The HPV vaccination is going to be available to boys across the whole of the UK from September, in a move that’s predicted to prevent tens of thousands of cancer cases.
The vaccine will be rolled out on the NHS, to boys in year 8 — aged 12 to 13 — in a “triumph for gender equality in cancer prevention,” according to Prof. Beate Kampmann, the director of the vaccine centre at the London School of Hygiene and Tropical Medicine.
Scotland and Wales have already announced the introduction of an HPV vaccine programme for boys, in July and August 2018 respectively.
HPV refers to the human papilloma virus — a group of common viruses, some of which are linked to cervical cancer, among other types of oral, throat, and anal cancers too.
As the virus is sexually transmitted, vaccinating boys as well will help further protect their partners from the spread of the virus.
But there are also significant benefits for boys, too — for example, it will help prevent penile, anal, and genital cancers, as well as some cancers of the head and neck, according to the Guardian.
It’s believed that the extension of the HPV vaccine programme will prevent 29,000 cancers in men in Britain in the next 40 years.
“It’s pleasing to see the UK follow the example of other countries like Australia, where the vaccine has been implemented for girls since 2007 and for boys in 2013,” continued Kampmann. “This has resulted in the HPV rate among women aged 18 to 24 dropping from 22% to 1% between 2005 and 2015.”
“This success speaks for itself,” he said. “We now have the tools to eradicate most HPV-associated cancers for men and women.”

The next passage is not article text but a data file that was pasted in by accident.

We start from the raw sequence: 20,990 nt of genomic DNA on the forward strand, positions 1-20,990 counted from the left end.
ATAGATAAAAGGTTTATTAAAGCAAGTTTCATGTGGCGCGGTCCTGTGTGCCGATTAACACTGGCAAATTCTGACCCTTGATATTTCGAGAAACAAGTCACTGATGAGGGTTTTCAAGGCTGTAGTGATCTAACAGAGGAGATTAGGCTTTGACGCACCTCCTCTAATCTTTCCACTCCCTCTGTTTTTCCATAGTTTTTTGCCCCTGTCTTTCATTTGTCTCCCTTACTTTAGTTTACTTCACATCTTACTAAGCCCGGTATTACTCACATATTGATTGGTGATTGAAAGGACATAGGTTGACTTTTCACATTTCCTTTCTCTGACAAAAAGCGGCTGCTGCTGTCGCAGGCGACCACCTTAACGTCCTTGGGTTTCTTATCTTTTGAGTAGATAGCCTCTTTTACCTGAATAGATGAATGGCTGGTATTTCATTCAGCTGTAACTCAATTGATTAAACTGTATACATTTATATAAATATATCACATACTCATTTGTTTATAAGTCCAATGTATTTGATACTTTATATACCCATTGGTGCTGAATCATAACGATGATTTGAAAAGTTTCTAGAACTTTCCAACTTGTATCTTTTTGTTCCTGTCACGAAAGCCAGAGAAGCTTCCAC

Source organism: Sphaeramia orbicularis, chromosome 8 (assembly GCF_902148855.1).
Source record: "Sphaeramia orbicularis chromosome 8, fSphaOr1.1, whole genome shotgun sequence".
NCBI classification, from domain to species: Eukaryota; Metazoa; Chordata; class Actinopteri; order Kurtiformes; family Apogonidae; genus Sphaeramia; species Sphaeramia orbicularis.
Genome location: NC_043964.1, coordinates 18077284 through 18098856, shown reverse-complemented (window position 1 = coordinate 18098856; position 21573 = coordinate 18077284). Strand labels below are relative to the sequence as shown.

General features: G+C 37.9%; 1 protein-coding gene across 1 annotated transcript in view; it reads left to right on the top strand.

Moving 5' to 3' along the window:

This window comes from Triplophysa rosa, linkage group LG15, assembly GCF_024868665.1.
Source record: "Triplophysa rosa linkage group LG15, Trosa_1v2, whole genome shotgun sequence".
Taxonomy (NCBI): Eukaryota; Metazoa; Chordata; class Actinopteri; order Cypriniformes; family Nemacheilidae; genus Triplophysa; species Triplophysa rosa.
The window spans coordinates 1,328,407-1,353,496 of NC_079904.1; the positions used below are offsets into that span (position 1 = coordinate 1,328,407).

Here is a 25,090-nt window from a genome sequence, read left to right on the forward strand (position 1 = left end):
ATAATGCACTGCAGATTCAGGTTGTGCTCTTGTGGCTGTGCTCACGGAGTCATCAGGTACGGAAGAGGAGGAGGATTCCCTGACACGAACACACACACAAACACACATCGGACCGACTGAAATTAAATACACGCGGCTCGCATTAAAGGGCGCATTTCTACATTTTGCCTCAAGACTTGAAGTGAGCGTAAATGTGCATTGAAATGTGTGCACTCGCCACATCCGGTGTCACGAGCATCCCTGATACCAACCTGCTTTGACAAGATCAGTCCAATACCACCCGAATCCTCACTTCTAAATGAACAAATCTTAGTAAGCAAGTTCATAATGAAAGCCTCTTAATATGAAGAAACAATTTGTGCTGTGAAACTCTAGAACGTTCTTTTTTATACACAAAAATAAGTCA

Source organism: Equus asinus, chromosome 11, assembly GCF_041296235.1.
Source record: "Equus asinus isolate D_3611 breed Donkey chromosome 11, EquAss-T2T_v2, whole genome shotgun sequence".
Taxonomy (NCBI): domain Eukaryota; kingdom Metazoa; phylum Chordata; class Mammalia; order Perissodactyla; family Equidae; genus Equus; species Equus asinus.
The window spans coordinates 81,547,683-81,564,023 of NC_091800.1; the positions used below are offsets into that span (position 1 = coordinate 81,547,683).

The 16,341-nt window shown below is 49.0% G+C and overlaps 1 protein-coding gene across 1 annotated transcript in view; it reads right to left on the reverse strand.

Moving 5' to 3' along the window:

Globally, there were an estimated 570,000 new cases of cervical cancer in 2018, according to the World Health Organisation — with 90% of cervical cancer deaths occurring in low- and middle-income countries.
The WHO’s target is to cut the number of cases of cervical cancer globally to a maximum of four per 100,000 people.
Meanwhile in Britain, it’s the second most common type of cancer in women under 35.
The vaccination programme for girls was launched in 2008. But by the 50th anniversary of the programme, in 2058, it’s believed that the vaccine will have prevented more than 100,000 cancers across the UK, according to Public Health England.
The University of Warwick has reportedly done work to predict the likely impact of the vaccination programme after 50 years — and predicts that 64,138 cervical cancers, and 49,649 other HPV-related cancers will be prevented.
But the programme so far is already seeing great success across the UK.
In April, for example, a study from a team of researchers at a number of Scottish universities showed that the universal roll-out of the HPV vaccine had prompted a “dramatic” reduction in cervical cancer later in life.
The study, published in the British Medical Journal, showed the vaccination programme for girls had “exceeded expectations” — nearly wiping out cases of cervical pre-cancer in young women.
“The main message is that the vaccine works,” said Dr. Kevin Pollock, from Glasgow Caledonian University. “As long as the high uptake continues, the virus has got nowhere to go and it is being eliminated.”
He described the findings in Scotland as “remarkable news,” and said that immunisation “offers the only feasible solution to preventing a cancer the cause of which is well-established.”